Quick Thoughts on Bradford

And so it came to pass that the people of Bradford West did deem it best served there interests to return George ‘the disappearance of the Soviet Union is the biggest catastrophe of my life’ Galloway as their member of Parliament. There has been a lot of analysis of this event in the press today, I have three main thoughts on this matter.

First, much as I despise then man and everything he stands for, his success is worthy of respect (no pun intended!) and a clear example for small parties and independents of how to win a campaign. Like the Greens showed in 2010, focus on a seat where your supporters are numerous and throw all your resources at it. It will be interesting to see if other parties can pull this off in future, and we should ask which areas are most fertile for Libertarian candidates.

Secondly despite it being dismissed as a one-off I think that the 3 main parties are in a death spiral and will continue to haemorrhage support. There is also a problem of the balkanization of the UK – SNP in Scotland, Labour in Northern England and Conservatives in Southern England. It will be increasingly difficult for any one party to form a government in future, and the lack of competition in their home territories will lead to further apathy.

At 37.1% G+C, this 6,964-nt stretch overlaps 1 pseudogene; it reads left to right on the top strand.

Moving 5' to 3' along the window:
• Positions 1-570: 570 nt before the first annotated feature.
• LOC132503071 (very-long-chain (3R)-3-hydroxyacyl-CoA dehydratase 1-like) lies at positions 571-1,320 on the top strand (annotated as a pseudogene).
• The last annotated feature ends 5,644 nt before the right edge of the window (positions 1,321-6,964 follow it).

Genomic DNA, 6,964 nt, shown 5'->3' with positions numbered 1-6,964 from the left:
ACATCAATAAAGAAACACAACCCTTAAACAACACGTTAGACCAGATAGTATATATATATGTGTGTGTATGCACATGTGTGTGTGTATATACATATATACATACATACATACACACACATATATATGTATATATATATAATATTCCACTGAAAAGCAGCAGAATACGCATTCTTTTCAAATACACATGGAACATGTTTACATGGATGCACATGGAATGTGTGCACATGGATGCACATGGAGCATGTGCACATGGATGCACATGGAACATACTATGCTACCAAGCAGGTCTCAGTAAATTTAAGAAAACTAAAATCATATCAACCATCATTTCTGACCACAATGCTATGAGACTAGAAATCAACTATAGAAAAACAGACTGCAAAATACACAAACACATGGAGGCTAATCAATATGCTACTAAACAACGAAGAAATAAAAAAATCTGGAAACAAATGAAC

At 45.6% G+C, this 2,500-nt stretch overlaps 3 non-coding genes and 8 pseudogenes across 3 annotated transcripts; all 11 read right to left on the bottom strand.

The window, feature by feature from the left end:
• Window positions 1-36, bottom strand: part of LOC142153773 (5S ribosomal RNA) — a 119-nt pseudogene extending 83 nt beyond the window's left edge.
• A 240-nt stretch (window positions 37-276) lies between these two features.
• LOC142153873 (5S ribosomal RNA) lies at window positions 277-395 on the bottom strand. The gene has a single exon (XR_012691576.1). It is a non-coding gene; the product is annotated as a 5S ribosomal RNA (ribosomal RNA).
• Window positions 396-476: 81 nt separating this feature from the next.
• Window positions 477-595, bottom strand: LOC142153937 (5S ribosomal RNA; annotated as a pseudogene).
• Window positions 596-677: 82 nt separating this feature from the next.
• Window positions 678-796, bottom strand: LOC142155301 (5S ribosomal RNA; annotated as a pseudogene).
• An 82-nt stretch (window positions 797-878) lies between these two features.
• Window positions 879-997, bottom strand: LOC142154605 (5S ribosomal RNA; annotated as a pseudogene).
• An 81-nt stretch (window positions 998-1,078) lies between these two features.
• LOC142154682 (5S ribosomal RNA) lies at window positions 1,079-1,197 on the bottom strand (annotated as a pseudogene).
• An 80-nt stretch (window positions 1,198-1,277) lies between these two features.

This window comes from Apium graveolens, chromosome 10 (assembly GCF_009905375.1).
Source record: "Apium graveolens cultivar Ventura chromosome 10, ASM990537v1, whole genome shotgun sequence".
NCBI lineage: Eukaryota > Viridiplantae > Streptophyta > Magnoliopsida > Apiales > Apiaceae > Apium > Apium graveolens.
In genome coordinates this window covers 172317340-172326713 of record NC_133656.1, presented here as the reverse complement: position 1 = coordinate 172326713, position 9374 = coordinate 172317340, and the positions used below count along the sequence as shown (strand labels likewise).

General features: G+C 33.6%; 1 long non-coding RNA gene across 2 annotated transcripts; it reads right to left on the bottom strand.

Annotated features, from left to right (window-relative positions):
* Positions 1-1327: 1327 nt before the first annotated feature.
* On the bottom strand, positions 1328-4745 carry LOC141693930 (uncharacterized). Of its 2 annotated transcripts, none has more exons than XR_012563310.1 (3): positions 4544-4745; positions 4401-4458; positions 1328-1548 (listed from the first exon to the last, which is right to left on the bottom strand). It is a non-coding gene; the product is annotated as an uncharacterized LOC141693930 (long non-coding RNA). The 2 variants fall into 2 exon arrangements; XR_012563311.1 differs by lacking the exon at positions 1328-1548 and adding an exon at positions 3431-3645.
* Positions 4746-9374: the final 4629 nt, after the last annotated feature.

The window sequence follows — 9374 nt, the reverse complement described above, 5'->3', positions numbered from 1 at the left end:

Finally Ed Miliband’s position looking very uncertain, if Ken looses to Boris in May I doubt he will be leader by the end of the year. The outcome of the next General election is his to lose, and Labour are coming round to the fact. If he is replaced I can’t see the Tories winning in 2015 (most likely scenario IMO is Lib-dem wipeout and Labour biggest party, forming a pact with the Nationalists and maybe Greens)

As usual interesting times ahead


Guess who said this:

“I’ve watched all my life, irrespective of which government… ministers trying to run hospitals from Whitehall. It’s just too big, too complicated”


Am slightly worried to find myself agreeing with something Red Ken said for the first time ever!

Sadly he doesn’t take this to its logical conclusion that the state should get out of running hospitals all together.  Livingstone was only arguing for more devolution, ie giving him control of this and other areas should he win the election in May.

As I’m not eligible to vote for the Mayor of London (despite spending most of my waking hours there) I haven’t been paying too much to the guff spewing out of the mouths of him and Boris so far, but this certainly got my attention. I doubt that the coalition would be willing to devolve power if Ken did win, and the response for the Johnson team seems to be focused mainly of whether Ken could be trusted with these powers.

However given the government’s devolution bill and the Lib-dems commitment to localism it is hard to say why London couldn’t have a similar degree of autonomy to Scotland or Wales. I’m generally in favour of this sort of devolution as a stepping board to transferring more power back to the individual, and also to as a source of allies for Libertarian groups.

Perhaps it is time to for a successor to One London?